The Federal Housing Finance Agency reached a settlement with the City of Chicago over the city’s vacant property ordinances, ending a 2½ year legal battle.
The FHFA, as conservator of Fannie Mae and Freddie Mac, sued the city on December 12, 2011, after the city amended its vacant and abandoned building ordinances to require mortgagees to register, secure and maintain foreclosed properties.
The city’s ordinance requires that mortgage holders of vacant buildings register the buildings with the city, pay a $500 registration fee, and maintain the property, including securing the building, maintaining the lawn, clearing and removing snow from the building’s walkway, maintaining the building’s fence and gates and maintaining the exterior of the building.
The ordinance also states that a watchman must be posted at the vacant building between the hours of 4:00 p.m. and 8:00 a.m., unless the building had been secured by methods approved by the city’s commissioner of buildings.
Fines for violating the ordinance can be as much as $1,000 per day.
The FHFA claimed that provisions of the Housing and Economic Recovery Act of 2008 superseded the city’s ordinance and sued in federal court. According to the FHFA’s lawsuit, Fannie Mae and Freddie Mac owned more than 250,000 loans secured by properties in Chicago in 2011.
On August 23, 2013, the United States District Court for the Northern District of Illinois granted the FHFA’s motion for a summary judgment, agreeing that the city’s rules didn’t apply to Fannie and Freddie homes in foreclosure.
Since the judgment was handed down by U.S. District Court Judge Thomas Durkin, the FHFA and the city have been negotiating and reached a settlement on April 3. The earlier ruling remains in place.
Under the terms of the settlement, the city will not require Fannie and Freddie to comply with the city’s vacant and abandoned building ordinances and will not fine the FHFA for ordinance violations. Fannie and Freddie will voluntarily register its vacant properties with the city but will not be subject to the $500 registration fee. The government-sponsored enterprises also agreed to continue to enforce and require that their mortgage servicers comply with their guidelines for foreclosed properties.
By registering the buildings with the city, the GSEs or its mortgage servicers will receive notifications of public service requests and police activity at the property, including 911 calls. These notifications help the mortgagee adequately maintain these properties and immediately respond to reported problems. This is beneficial for the city because it can save the city the enormous costs of boarding and securing buildings. It also enables the mortgagee to be actively engaged in keeping properties secured and responding to community and police concerns.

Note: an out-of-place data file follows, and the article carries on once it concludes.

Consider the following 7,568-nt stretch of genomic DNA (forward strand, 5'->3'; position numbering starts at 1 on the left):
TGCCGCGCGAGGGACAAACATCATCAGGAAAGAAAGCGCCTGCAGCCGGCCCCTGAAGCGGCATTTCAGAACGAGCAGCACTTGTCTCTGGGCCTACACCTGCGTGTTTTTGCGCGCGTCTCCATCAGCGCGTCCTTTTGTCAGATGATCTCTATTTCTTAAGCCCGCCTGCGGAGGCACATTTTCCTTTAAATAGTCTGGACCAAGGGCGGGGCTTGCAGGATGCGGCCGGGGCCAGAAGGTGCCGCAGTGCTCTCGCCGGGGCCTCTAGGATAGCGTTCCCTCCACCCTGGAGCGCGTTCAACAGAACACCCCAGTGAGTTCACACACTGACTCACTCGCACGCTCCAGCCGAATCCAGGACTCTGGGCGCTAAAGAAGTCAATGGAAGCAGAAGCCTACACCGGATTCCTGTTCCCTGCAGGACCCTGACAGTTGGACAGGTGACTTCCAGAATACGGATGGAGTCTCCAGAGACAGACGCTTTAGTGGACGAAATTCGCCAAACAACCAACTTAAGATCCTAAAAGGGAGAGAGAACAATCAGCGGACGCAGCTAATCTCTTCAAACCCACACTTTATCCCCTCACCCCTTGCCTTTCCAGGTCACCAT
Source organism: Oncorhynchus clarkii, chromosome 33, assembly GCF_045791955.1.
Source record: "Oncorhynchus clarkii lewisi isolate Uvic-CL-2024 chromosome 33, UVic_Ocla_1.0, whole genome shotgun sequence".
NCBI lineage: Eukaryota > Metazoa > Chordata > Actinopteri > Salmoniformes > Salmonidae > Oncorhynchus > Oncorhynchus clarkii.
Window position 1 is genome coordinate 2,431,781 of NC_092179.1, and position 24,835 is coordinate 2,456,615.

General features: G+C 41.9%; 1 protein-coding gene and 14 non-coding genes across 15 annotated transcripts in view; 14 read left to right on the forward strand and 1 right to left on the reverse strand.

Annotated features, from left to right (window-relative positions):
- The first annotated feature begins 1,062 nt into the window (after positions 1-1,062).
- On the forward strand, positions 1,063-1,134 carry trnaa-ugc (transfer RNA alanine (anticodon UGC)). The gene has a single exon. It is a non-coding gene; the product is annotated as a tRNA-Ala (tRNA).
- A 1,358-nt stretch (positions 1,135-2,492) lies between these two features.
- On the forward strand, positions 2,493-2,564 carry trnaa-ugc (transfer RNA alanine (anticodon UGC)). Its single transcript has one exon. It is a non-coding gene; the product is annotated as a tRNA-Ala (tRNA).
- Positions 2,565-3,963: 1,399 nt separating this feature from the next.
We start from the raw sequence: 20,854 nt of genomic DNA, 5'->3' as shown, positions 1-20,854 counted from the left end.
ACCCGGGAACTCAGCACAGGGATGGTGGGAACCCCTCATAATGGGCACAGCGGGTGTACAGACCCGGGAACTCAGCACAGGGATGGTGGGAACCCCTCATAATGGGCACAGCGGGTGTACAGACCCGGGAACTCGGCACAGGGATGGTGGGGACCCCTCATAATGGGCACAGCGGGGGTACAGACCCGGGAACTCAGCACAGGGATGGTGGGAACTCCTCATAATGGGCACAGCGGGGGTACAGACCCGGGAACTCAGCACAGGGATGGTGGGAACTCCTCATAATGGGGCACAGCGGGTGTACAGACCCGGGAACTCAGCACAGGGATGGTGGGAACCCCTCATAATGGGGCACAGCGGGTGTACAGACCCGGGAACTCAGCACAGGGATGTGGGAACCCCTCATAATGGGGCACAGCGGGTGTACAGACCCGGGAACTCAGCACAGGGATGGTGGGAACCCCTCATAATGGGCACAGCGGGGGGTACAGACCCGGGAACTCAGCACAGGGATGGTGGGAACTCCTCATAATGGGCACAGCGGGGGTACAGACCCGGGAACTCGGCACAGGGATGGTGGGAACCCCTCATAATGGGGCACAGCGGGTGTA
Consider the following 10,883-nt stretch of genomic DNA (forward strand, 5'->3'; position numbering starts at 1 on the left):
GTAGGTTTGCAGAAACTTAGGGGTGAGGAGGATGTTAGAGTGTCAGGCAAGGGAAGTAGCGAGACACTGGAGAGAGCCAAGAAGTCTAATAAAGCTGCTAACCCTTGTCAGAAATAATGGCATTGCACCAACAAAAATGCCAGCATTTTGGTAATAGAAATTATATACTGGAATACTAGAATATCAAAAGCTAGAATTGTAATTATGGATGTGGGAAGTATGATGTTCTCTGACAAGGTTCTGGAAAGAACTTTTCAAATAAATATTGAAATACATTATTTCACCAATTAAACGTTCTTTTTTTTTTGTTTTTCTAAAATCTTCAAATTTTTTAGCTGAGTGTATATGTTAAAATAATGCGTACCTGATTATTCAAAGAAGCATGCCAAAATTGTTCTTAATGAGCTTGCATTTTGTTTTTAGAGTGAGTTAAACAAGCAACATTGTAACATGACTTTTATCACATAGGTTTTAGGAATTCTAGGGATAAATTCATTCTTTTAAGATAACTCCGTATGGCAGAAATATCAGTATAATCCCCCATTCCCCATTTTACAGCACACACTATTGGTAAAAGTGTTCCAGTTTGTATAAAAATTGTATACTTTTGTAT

“The City’s goal is to achieve a complete registry of vacant buildings in Chicago so that we can effectively address the negative impact of improperly maintained vacant buildings on neighborhoods,” Shannon Breymaier, spokesperson for the City of Chicago’s law department, said. “The agreement we’ve reached with FHFA accomplishes this objective and will thereby help us protect neighborhoods while preserving and enhancing property values.”
As part of the settlement, the FHFA waived its rights to seek monetary damages or seek recovery of any registration fees, fines or penalties previously paid to the city.
The GSEs and the city also agreed to work to further the city’s Micro Market Recovery Program, which is a neighborhood stabilization initiative that targets 13 geographic areas within the city that have higher foreclosure rates than the rest of the city.
The city committed to spend at least $475,000 in support of the MMRP in 2014, which is equal to FHFA’s good faith estimate of the amount Fannie and Freddie have paid in registration fees prior to the execution of the settlement.
The GSEs also agreed to work with the National Community Stabilization Trust to offer the city the opportunity to purchase foreclosed properties in MMRP areas before listing those properties for sale to the public. The GSEs may donate foreclosed properties in MMRP areas to the city or its nonprofit partners in order to facilitate rehabilitation and reuse of the properties.
Both the city and the FHFA agreed that the terms of this settlement will be valid for as long as the FHFA is the conservator for Fannie and Freddie.
“The (settlement agreement) between the City and FHFA provides for a number of cooperative efforts between Fannie Mae, Freddie Mac and the City of Chicago, centered on the City’s Micro Market Recovery Program,” FHFA General Counsel Alfred M. Pollard said. “The (settlement agreement) avoids costly litigation, focuses attention on an enhanced partnership of Fannie Mae, Freddie Mac and the City and should encourage other firms to join in this neighborhood-focused effort.”